Oklahoma Tribal Leaders Reject the State’s Offer for Arbitration on Renewal of Their Gaming Compacts

Oklahoma-based Indian tribes that run casino venues have rejected the offer of the state authorities for arbitration over some ongoing arguments regarding the renewal of the tribes’ gambling compacts.

The dispute over the gaming compacts still remains, even though a meeting between Mike Hunter, Oklahoma Attorney General, and the tribal leaders has been recently held. The meeting took place at the Grand Casino, owned by the Citizen Potawatomi Nation, on October 28th, with about 200 tribal leaders and their representatives being present on behalf of the 31 tribes which are legally offering gambling services in the state of Oklahoma.

According to Governor Kevin Stitt, the tribal gaming compacts, which are worth millions of dollars, would expire on January 1st, 2020. The Indian tribes, however, do not agree and claim that their compact agreements with the state are automatically renewed.

In a letter regarding the proposed arbitration to the compacts’ renewal, the tribal leaders have claimed that the arguments provided by the state against the automatic renewal of their gambling deals with Oklahoma are not backed by any piece of legislation or other facts, so the suggested arbitration was not justified for the time being. The 31 tribes offering gambling services across the state remain united in their positions that their compact agreements renew automatically and are set to continue providing their services as usual.

Governor Stitt Willing To Generate More Revenue for the State

The communications director of Mr. Stitt shared that the Governor is disappointed with the rejection of the tribes to bring the compacts-related issue for arbitration in order to resolve the legal differences between the two parties. Apart from that, the tribes did not provide an alternative option to resolve the issue.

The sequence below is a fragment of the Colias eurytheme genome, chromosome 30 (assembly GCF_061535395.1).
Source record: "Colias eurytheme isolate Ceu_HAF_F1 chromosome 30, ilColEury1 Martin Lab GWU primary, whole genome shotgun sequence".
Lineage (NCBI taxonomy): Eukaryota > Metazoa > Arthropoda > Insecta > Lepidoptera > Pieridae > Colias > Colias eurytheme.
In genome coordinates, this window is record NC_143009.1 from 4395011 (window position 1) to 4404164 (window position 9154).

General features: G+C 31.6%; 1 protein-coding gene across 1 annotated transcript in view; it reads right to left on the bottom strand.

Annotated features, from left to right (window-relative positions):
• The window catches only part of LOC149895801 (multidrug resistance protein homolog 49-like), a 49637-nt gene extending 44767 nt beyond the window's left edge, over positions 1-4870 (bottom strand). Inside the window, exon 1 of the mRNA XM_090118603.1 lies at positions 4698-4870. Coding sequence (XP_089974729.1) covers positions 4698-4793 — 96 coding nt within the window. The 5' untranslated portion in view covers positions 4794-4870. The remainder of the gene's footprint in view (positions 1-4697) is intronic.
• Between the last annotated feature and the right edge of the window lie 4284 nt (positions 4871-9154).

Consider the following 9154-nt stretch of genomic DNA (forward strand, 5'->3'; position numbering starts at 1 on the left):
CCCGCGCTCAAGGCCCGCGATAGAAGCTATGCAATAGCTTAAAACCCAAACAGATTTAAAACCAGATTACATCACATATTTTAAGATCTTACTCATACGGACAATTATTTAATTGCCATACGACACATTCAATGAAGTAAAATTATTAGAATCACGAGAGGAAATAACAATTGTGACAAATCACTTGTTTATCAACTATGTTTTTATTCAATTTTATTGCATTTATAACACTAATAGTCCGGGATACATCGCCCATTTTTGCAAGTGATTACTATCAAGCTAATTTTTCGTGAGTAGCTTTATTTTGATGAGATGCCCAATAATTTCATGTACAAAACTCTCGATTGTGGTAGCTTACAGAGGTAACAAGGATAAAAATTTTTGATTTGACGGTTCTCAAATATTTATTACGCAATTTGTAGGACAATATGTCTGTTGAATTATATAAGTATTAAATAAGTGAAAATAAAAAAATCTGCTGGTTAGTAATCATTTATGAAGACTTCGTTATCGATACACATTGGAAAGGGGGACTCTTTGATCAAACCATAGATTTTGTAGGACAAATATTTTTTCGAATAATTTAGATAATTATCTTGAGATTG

Previously, Oklahoma’s Governor Stitt has hinted that he is aimed at using the Indian Tribe’s compacts as a source of more revenue for the state. For the time being, the tribes are given the exclusive rights to provide gambling services across the state – a prerogative for which they pay a tax ranging from 4% to 10% of their profits.

According to the official report of the local Office of Management and Enterprise Services, in the previous financial year, the state of Oklahoma received total tribal gaming exclusivity fees amounting to approximately $139 million. The sum represented a 3.48% rise in comparison to the amount received by the state for the fiscal year 2017.

A proposal for possible changes to be brought in the compacts is set to be made by Governor Stitt to the tribes. The letter sent by the tribes to the Oklahoma Attorney General states that in case the state intends to revise the compact agreements, the tribes intend to insist that the competent authorities justify any proposals concerning a “meaningful state concession”.

For the time being, Hunter’s office had not made any comment on the tribes’ letter. They also refused to comment on any possible action that the state could take in case an agreement is not reached by January 1st, 2020.